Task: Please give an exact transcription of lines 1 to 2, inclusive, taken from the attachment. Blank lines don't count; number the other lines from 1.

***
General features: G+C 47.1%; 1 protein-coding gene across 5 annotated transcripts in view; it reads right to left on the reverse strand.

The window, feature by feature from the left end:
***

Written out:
General features: G+C 47.1%; 1 protein-coding gene across 5 annotated transcripts in view; it reads right to left on the reverse strand.

The window, feature by feature from the left end: